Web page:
or otherwise impractical. Voluntary consensus standards are technical 
standards (e.g., materials specifications, test methods, sampling 
procedures, and business practices) that are developed or adopted by 
voluntary consensus standards bodies. NTTAA directs the EPA to provide 
Congress, through OMB, explanations when the agency decides not to use 
available and applicable voluntary consensus standards.
    This action does not involve technical standards. Therefore, the 
EPA did not consider the use of any voluntary consensus standards.

J. Executive Order 12898: Federal Actions To Address Environmental 
Justice in Minority Populations and Low-Income Populations

    Executive Order 12898 (59 FR 7629, February 16, 1994) establishes 
federal executive policy on environmental justice. Its main provision 
directs federal agencies, to the greatest extent practicable and 
permitted by law, to make environmental justice part of their mission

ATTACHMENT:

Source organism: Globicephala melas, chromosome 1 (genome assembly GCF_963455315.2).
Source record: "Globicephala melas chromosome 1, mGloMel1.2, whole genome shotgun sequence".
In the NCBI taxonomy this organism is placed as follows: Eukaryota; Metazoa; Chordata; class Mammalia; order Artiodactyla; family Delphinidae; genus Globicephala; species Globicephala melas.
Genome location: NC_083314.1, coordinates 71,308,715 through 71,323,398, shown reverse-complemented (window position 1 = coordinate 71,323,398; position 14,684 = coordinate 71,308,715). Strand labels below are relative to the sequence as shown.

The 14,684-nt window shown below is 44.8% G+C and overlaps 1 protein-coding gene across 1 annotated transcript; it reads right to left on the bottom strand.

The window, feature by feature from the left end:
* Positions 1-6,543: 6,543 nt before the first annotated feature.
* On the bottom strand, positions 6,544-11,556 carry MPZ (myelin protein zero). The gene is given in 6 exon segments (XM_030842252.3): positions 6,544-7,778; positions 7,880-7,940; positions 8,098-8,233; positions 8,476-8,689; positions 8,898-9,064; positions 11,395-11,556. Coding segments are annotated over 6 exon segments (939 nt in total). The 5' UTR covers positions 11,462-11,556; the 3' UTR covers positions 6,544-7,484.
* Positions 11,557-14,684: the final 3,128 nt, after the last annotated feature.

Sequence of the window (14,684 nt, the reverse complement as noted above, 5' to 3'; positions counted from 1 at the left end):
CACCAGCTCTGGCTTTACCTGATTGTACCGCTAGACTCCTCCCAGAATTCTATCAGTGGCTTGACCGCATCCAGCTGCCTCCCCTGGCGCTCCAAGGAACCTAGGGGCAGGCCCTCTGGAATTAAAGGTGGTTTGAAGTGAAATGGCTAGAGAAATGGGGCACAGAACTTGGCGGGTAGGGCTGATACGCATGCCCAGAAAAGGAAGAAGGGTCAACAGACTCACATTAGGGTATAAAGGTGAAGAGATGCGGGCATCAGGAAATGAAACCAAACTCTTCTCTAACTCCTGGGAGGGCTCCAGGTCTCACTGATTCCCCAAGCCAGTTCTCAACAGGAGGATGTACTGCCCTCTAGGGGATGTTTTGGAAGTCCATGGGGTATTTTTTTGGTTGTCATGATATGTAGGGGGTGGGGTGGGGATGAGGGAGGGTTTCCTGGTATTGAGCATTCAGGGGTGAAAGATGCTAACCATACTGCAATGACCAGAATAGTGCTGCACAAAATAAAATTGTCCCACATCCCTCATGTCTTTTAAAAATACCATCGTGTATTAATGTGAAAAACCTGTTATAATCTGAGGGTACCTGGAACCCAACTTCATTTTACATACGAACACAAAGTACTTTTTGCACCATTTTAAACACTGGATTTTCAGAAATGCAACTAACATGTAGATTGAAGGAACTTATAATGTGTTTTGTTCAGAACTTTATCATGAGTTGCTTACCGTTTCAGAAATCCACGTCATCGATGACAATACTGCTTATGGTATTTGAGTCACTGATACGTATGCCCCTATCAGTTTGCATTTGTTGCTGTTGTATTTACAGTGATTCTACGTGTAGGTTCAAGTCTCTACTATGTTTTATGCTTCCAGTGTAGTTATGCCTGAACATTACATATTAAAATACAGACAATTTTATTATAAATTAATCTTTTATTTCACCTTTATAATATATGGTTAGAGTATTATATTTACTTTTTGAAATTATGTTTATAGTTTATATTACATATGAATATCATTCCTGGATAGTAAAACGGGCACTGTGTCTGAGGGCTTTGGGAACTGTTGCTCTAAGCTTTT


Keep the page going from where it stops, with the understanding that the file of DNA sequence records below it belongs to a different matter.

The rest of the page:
by identifying and addressing, as appropriate, disproportionately high 
and adverse human health or environmental effects of their programs, 
policies, and activities on minority populations and low-income 
populations in the United States.
    The EPA has determined that this direct final rule will not have 
disproportionately high and adverse human health or environmental 
effects on minority or low-income populations because it does not 
affect the level of protection provided to human health or the 
environment. This direct final rule makes revisions and clarifications 
to the rule and should not result in increased emissions beyond those 
described in the final rule.

 List of Subjects in 40 CFR Part 63

    Environmental protection, Particulate matter, Air pollution 
control, Hazardous substances, Reporting and recordkeeping 
requirements.

    Dated: December 15, 2011.
Lisa P. Jackson,
Administrator.
[FR Doc. 2011-32830 Filed 12-22-11; 8:45 am]
BILLING CODE 6560-50-P